“Virtually all of my business comes from my blog”, says this Atlanta specialist with a legal consulting practice.
William Goren started his career in law as a litigator at a law firm in Chicago. He didn’t like litigating, and has been a consultant ever since, specializing in the Americans with Disabilities Act.
Goren, who is deaf but can hear with a combination of hearing aids and lip reading, appears in court regularly as an expert witness and litigation strategist. He files suits every once in a while when litigation can’t be avoided, but he has made a career of teaching clients how to stay out of court.
It is a career that has allowed him more time with his family and the freedom to move from state to state. He’s a member of the bar in Illinois, Texas and Georgia. He most recently moved to Atlanta to follow his wife, who works for the Centers for Disease Control.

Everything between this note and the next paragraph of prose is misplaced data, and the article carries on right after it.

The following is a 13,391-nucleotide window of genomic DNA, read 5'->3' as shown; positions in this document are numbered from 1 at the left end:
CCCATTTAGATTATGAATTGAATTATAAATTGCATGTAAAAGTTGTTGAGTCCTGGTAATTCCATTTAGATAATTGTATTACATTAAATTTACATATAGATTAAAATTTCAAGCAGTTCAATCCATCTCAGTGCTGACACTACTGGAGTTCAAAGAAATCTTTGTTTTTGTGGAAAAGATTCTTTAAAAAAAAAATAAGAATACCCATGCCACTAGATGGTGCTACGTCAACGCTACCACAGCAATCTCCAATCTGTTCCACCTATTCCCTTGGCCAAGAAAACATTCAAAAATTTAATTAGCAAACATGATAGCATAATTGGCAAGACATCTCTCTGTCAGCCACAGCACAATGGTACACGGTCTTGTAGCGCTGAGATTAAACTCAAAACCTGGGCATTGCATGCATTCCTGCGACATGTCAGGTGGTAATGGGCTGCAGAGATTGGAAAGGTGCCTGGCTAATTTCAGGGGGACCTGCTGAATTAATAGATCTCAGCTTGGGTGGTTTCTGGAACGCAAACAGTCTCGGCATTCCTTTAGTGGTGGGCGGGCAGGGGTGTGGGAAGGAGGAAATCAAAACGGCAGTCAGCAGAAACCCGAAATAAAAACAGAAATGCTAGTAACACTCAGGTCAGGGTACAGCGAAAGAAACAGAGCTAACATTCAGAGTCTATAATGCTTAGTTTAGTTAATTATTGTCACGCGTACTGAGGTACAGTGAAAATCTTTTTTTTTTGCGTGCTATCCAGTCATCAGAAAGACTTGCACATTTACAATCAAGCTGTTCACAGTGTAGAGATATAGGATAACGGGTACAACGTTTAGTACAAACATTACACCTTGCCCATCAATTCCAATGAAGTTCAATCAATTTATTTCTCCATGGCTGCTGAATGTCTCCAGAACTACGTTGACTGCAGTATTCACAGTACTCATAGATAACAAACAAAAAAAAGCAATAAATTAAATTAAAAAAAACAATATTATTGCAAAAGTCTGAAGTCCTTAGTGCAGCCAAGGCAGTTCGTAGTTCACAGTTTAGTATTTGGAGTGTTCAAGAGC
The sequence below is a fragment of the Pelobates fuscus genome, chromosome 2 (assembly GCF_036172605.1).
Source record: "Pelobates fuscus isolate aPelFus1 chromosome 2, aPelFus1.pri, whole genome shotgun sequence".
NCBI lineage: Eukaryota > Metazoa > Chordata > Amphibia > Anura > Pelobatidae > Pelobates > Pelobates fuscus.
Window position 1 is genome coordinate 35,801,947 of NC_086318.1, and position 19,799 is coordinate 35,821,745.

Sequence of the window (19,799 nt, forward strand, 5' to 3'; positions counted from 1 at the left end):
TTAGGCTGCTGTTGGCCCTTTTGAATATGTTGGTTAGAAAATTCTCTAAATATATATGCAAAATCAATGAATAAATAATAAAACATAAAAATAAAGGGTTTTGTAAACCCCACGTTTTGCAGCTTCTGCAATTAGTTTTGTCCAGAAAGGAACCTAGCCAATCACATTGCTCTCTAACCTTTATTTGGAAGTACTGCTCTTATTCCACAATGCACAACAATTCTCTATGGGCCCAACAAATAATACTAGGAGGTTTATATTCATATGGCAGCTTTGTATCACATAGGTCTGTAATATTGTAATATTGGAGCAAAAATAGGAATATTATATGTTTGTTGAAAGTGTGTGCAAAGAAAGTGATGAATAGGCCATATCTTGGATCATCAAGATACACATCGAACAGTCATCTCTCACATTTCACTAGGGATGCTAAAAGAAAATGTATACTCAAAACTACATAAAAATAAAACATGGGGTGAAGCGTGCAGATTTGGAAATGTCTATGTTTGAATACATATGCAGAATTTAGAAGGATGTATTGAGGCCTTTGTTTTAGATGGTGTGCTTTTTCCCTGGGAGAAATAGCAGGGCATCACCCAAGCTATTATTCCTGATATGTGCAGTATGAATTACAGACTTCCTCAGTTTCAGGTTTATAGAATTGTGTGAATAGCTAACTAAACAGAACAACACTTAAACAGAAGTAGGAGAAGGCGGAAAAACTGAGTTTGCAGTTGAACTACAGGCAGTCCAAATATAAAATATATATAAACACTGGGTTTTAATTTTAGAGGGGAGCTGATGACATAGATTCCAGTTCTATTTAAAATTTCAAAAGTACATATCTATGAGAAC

Goren, who has been solo for all but the first three years of his career, says solo practitioners in other niches might want to consider adding legal consulting to their portfolios. The first step, he says, is to find a niche, then “establish yourself as a thought leader” in that narrow area of law. Next, start writing about it, and recycle your previously published material to other thought leaders, reporters covering your area of law and prospective clients.
Becoming a Thought Leader
For Goren the path toward becoming a nationally known expert in the ADA started in the 1990s on the pioneering online legal forum Counsel Connect. He was a regular participant in discussions on the listserv, and early on told the administrators that it needed an ADA forum. “They said why don’t you moderate it,” which he proceeded to do for much of the 90s. “That’s where the whole ‘establishing myself as a thought leader’ got started,” he says.